Nico Rosberg brought his Mercedes home to glory at the British Grand Prix amid yet more tyre controversy.
Photo: Hertfordshire Mercury
Mercedes had locked out the front row in qualifying with the two Red Bull’s their nearest contenders. Lewis Hamilton started on pole and was looking to follow up his 2008 win at Silverstone.
Left rear tyre punctures plagued four of the drivers at Silverstone and Hamilton was the first to fall prey to it. His car coasted to the pits, quashing his dreams of victory at his home grand prix.
Toro Rosso’s Jean-Eric Vergne and Ferrari’s Felipe Massa both suffered with the same problem, forcing the former into retirement whilst Massa did a sterling job to regain 6th.
McLaren were looking for a stronger race after a disappointing turn out in Canada. Both cars were set to finish in the points but Jenson Button only managed a 13th place finish after gear issues and Sergio Perez was forced to retire after suffering the same tyre deflation.
Red Bull’s Sebastian Vettel was predictably unstoppable until a gearbox failure left him unable to finish, leaving the lead open for Rosberg.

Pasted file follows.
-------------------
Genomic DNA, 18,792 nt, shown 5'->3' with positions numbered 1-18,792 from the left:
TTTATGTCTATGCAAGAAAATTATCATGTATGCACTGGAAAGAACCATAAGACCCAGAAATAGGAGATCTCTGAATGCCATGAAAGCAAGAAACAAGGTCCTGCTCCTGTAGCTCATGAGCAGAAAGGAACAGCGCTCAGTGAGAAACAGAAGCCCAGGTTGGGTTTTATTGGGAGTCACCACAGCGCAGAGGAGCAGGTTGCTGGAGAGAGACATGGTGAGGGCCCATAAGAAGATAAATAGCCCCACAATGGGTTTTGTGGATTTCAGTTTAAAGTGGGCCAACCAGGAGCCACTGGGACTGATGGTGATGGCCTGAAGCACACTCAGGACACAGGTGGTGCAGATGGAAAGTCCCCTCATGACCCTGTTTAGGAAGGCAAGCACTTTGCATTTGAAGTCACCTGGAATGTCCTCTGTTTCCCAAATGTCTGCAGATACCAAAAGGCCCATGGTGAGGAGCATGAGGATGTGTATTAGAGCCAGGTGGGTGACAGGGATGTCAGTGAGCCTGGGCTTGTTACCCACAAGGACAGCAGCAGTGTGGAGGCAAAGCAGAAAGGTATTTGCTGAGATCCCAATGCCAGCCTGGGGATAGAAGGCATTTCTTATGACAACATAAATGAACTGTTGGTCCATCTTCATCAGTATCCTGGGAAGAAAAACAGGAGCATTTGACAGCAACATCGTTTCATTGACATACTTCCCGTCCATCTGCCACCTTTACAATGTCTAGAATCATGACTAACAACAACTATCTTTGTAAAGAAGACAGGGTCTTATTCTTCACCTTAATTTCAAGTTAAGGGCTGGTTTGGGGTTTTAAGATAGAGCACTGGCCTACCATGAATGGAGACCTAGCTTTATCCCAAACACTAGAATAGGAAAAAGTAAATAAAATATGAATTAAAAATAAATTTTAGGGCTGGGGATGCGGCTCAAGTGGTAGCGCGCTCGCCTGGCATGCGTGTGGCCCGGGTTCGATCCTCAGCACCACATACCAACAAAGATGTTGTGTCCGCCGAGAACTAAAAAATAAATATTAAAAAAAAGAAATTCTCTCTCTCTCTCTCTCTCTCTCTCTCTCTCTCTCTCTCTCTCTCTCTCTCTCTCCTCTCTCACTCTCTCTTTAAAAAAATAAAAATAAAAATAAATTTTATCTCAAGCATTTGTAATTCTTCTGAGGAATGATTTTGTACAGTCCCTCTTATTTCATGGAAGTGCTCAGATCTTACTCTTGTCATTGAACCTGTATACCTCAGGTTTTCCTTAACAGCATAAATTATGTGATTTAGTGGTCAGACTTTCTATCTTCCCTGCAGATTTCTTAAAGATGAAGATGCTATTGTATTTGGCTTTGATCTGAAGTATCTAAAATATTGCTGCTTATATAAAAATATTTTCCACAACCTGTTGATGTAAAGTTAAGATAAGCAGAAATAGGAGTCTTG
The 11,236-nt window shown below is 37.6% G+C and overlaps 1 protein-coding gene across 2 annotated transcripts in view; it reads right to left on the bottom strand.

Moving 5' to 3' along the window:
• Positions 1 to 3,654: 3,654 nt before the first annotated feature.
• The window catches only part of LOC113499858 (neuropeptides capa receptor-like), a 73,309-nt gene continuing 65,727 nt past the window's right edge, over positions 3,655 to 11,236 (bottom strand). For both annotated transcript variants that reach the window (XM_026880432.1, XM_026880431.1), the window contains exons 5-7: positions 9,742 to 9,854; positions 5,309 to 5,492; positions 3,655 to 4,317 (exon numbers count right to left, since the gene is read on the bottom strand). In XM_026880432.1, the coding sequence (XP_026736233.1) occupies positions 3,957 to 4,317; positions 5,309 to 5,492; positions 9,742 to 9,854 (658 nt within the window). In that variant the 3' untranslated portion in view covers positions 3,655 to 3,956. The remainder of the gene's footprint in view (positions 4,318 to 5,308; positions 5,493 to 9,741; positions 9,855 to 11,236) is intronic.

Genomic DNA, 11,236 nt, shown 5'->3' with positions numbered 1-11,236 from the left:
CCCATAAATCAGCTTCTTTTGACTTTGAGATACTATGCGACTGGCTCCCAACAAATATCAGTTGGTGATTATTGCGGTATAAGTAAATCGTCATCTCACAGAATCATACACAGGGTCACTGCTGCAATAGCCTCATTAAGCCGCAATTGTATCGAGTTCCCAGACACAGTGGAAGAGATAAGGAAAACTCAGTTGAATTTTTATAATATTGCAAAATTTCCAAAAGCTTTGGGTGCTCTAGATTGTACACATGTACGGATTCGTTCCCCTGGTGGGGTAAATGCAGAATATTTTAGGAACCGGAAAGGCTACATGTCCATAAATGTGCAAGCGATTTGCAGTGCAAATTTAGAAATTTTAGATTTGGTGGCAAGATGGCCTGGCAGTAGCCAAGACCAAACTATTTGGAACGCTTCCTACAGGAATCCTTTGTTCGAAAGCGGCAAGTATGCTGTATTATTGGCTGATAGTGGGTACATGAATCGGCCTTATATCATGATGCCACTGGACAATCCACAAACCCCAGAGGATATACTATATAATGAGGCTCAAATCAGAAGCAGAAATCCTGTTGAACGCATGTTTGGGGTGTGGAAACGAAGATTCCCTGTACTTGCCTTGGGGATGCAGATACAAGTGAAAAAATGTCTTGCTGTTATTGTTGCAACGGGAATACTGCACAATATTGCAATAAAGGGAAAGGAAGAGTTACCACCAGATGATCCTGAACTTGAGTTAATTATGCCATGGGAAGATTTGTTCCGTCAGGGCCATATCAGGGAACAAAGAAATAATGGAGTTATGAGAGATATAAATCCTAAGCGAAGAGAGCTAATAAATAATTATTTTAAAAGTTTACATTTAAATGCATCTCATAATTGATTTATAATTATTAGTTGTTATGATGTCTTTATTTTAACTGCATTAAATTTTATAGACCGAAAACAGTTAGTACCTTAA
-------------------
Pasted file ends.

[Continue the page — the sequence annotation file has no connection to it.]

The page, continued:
The German stole the win with Red Bull’s Mark Webber second by only 0.7 seconds. The Australian had announced in the week that he is to leave Formula One at the end of this season and his last British Grand Prix resulted in both a podium finish and the fastest lap.
Ferrari’s Fernando Alonso moved up to third in the last few laps to gain valuable points, closing the large gap between himself and Vettel in the Championship. 21 points separate the pair.
Further down the grid talk has been surrounding who will replace Webber in his seat at Red Bull. Toro Rosso’s Daniel Ricciardo currently looks like the strongest candidate, qualifying and finishing in the top ten in Silverstone. Brit Paul di Resta performed well at his home grand prix and is also in contention, along with Lotus’ Kimi Raikkonen.
Despite this, the talk of the race was certainly the hazardous exploding tyres. These fiascos look set to keep dogging the sport until Pirelli find a solution to their failure. But with protestations from other teams over illegal testing (which didn’t seem to help anyone much anyway) it seems like a rescue could be far off. The tyres are not only ruining races for the drivers but they are also extremely dangerous for everyone out on circuit. As Hamilton declared, it is ‘unacceptable’ and seems that ‘only when someone gets hurt that someone will do something about it.’